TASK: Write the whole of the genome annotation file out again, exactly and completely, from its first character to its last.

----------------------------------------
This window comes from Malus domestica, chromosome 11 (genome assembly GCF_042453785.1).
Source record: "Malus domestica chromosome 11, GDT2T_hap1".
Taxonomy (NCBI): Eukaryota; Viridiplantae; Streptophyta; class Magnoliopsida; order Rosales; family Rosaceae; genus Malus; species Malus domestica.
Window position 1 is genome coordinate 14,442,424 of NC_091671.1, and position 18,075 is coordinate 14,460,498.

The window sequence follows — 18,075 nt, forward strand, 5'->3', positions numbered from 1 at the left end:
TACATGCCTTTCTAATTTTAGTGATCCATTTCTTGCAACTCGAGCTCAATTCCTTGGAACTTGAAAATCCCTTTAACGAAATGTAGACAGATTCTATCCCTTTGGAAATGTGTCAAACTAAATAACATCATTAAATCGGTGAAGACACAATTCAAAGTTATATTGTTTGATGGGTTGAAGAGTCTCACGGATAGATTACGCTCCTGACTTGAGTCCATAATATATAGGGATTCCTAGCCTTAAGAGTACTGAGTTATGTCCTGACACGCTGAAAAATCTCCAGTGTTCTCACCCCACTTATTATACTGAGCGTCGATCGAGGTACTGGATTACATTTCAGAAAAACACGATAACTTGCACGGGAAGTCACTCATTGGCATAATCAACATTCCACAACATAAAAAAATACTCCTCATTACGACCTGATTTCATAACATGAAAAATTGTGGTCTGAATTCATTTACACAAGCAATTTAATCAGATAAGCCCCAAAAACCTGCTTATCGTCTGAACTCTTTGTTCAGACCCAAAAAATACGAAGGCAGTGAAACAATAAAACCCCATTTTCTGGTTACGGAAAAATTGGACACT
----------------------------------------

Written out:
This window comes from Malus domestica, chromosome 11 (genome assembly GCF_042453785.1).
Source record: "Malus domestica chromosome 11, GDT2T_hap1".
Taxonomy (NCBI): Eukaryota; Viridiplantae; Streptophyta; class Magnoliopsida; order Rosales; family Rosaceae; genus Malus; species Malus domestica.
Window position 1 is genome coordinate 14,442,424 of NC_091671.1, and position 18,075 is coordinate 14,460,498.

The window sequence follows — 18,075 nt, forward strand, 5'->3', positions numbered from 1 at the left end:
TACATGCCTTTCTAATTTTAGTGATCCATTTCTTGCAACTCGAGCTCAATTCCTTGGAACTTGAAAATCCCTTTAACGAAATGTAGACAGATTCTATCCCTTTGGAAATGTGTCAAACTAAATAACATCATTAAATCGGTGAAGACACAATTCAAAGTTATATTGTTTGATGGGTTGAAGAGTCTCACGGATAGATTACGCTCCTGACTTGAGTCCATAATATATAGGGATTCCTAGCCTTAAGAGTACTGAGTTATGTCCTGACACGCTGAAAAATCTCCAGTGTTCTCACCCCACTTATTATACTGAGCGTCGATCGAGGTACTGGATTACATTTCAGAAAAACACGATAACTTGCACGGGAAGTCACTCATTGGCATAATCAACATTCCACAACATAAAAAAATACTCCTCATTACGACCTGATTTCATAACATGAAAAATTGTGGTCTGAATTCATTTACACAAGCAATTTAATCAGATAAGCCCCAAAAACCTGCTTATCGTCTGAACTCTTTGTTCAGACCCAAAAAATACGAAGGCAGTGAAACAATAAAACCCCATTTTCTGGTTACGGAAAAATTGGACACT